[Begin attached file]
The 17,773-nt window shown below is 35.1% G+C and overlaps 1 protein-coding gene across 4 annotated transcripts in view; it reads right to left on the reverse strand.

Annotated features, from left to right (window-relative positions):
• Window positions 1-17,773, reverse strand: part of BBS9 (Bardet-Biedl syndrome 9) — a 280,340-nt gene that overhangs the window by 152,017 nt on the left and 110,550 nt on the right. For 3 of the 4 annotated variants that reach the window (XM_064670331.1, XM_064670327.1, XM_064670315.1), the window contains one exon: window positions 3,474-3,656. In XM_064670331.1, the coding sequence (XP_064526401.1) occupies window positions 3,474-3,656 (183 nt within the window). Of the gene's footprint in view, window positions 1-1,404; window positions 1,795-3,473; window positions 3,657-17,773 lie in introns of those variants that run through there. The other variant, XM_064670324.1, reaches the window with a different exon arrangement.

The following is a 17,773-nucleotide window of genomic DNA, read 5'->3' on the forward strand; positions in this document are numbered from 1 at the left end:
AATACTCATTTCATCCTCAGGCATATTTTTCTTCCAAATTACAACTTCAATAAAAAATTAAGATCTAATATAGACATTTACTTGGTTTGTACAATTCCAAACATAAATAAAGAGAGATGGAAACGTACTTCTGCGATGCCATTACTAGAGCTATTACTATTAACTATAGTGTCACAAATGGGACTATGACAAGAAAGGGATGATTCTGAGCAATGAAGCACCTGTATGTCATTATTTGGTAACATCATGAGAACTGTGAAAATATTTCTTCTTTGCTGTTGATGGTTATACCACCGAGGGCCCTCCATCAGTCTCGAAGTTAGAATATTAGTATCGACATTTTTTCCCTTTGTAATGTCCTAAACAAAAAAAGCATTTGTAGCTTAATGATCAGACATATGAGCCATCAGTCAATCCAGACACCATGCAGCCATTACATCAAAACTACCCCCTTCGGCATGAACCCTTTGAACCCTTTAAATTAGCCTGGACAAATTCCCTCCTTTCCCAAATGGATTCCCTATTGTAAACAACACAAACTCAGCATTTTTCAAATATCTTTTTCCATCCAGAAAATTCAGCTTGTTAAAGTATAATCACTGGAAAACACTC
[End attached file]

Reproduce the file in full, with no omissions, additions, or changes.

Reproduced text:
The 17,773-nt window shown below is 35.1% G+C and overlaps 1 protein-coding gene across 4 annotated transcripts in view; it reads right to left on the reverse strand.

Annotated features, from left to right (window-relative positions):
• Window positions 1-17,773, reverse strand: part of BBS9 (Bardet-Biedl syndrome 9) — a 280,340-nt gene that overhangs the window by 152,017 nt on the left and 110,550 nt on the right. For 3 of the 4 annotated variants that reach the window (XM_064670331.1, XM_064670327.1, XM_064670315.1), the window contains one exon: window positions 3,474-3,656. In XM_064670331.1, the coding sequence (XP_064526401.1) occupies window positions 3,474-3,656 (183 nt within the window). Of the gene's footprint in view, window positions 1-1,404; window positions 1,795-3,473; window positions 3,657-17,773 lie in introns of those variants that run through there. The other variant, XM_064670324.1, reaches the window with a different exon arrangement.

The following is a 17,773-nucleotide window of genomic DNA, read 5'->3' on the forward strand; positions in this document are numbered from 1 at the left end:
AATACTCATTTCATCCTCAGGCATATTTTTCTTCCAAATTACAACTTCAATAAAAAATTAAGATCTAATATAGACATTTACTTGGTTTGTACAATTCCAAACATAAATAAAGAGAGATGGAAACGTACTTCTGCGATGCCATTACTAGAGCTATTACTATTAACTATAGTGTCACAAATGGGACTATGACAAGAAAGGGATGATTCTGAGCAATGAAGCACCTGTATGTCATTATTTGGTAACATCATGAGAACTGTGAAAATATTTCTTCTTTGCTGTTGATGGTTATACCACCGAGGGCCCTCCATCAGTCTCGAAGTTAGAATATTAGTATCGACATTTTTTCCCTTTGTAATGTCCTAAACAAAAAAAGCATTTGTAGCTTAATGATCAGACATATGAGCCATCAGTCAATCCAGACACCATGCAGCCATTACATCAAAACTACCCCCTTCGGCATGAACCCTTTGAACCCTTTAAATTAGCCTGGACAAATTCCCTCCTTTCCCAAATGGATTCCCTATTGTAAACAACACAAACTCAGCATTTTTCAAATATCTTTTTCCATCCAGAAAATTCAGCTTGTTAAAGTATAATCACTGGAAAACACTC